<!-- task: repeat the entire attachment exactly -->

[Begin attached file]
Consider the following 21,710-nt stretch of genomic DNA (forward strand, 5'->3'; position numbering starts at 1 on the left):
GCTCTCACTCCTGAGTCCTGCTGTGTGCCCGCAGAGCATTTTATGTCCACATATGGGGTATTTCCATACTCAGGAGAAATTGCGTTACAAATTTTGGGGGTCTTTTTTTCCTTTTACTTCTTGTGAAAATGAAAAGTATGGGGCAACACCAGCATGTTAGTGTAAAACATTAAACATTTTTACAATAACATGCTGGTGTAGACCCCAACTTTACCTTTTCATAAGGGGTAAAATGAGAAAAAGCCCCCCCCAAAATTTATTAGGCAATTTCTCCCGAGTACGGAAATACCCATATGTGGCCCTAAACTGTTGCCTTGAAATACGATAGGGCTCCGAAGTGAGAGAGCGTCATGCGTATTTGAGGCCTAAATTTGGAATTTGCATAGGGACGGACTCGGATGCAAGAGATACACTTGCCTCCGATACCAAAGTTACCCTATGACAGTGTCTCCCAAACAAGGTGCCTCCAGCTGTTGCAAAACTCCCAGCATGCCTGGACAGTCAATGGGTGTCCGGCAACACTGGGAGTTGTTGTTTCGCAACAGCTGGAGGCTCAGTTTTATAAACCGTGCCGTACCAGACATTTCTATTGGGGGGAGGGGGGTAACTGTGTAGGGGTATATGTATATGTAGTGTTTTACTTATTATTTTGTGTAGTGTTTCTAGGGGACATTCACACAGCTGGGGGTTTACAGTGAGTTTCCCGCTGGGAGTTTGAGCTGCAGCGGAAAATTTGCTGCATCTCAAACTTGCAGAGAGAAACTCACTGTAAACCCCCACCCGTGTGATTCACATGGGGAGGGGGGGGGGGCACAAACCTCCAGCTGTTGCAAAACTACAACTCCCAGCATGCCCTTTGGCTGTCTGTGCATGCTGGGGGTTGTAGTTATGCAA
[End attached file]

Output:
Consider the following 21,710-nt stretch of genomic DNA (forward strand, 5'->3'; position numbering starts at 1 on the left):
GCTCTCACTCCTGAGTCCTGCTGTGTGCCCGCAGAGCATTTTATGTCCACATATGGGGTATTTCCATACTCAGGAGAAATTGCGTTACAAATTTTGGGGGTCTTTTTTTCCTTTTACTTCTTGTGAAAATGAAAAGTATGGGGCAACACCAGCATGTTAGTGTAAAACATTAAACATTTTTACAATAACATGCTGGTGTAGACCCCAACTTTACCTTTTCATAAGGGGTAAAATGAGAAAAAGCCCCCCCCAAAATTTATTAGGCAATTTCTCCCGAGTACGGAAATACCCATATGTGGCCCTAAACTGTTGCCTTGAAATACGATAGGGCTCCGAAGTGAGAGAGCGTCATGCGTATTTGAGGCCTAAATTTGGAATTTGCATAGGGACGGACTCGGATGCAAGAGATACACTTGCCTCCGATACCAAAGTTACCCTATGACAGTGTCTCCCAAACAAGGTGCCTCCAGCTGTTGCAAAACTCCCAGCATGCCTGGACAGTCAATGGGTGTCCGGCAACACTGGGAGTTGTTGTTTCGCAACAGCTGGAGGCTCAGTTTTATAAACCGTGCCGTACCAGACATTTCTATTGGGGGGAGGGGGGTAACTGTGTAGGGGTATATGTATATGTAGTGTTTTACTTATTATTTTGTGTAGTGTTTCTAGGGGACATTCACACAGCTGGGGGTTTACAGTGAGTTTCCCGCTGGGAGTTTGAGCTGCAGCGGAAAATTTGCTGCATCTCAAACTTGCAGAGAGAAACTCACTGTAAACCCCCACCCGTGTGATTCACATGGGGAGGGGGGGGGGGCACAAACCTCCAGCTGTTGCAAAACTACAACTCCCAGCATGCCCTTTGGCTGTCTGTGCATGCTGGGGGTTGTAGTTATGCAA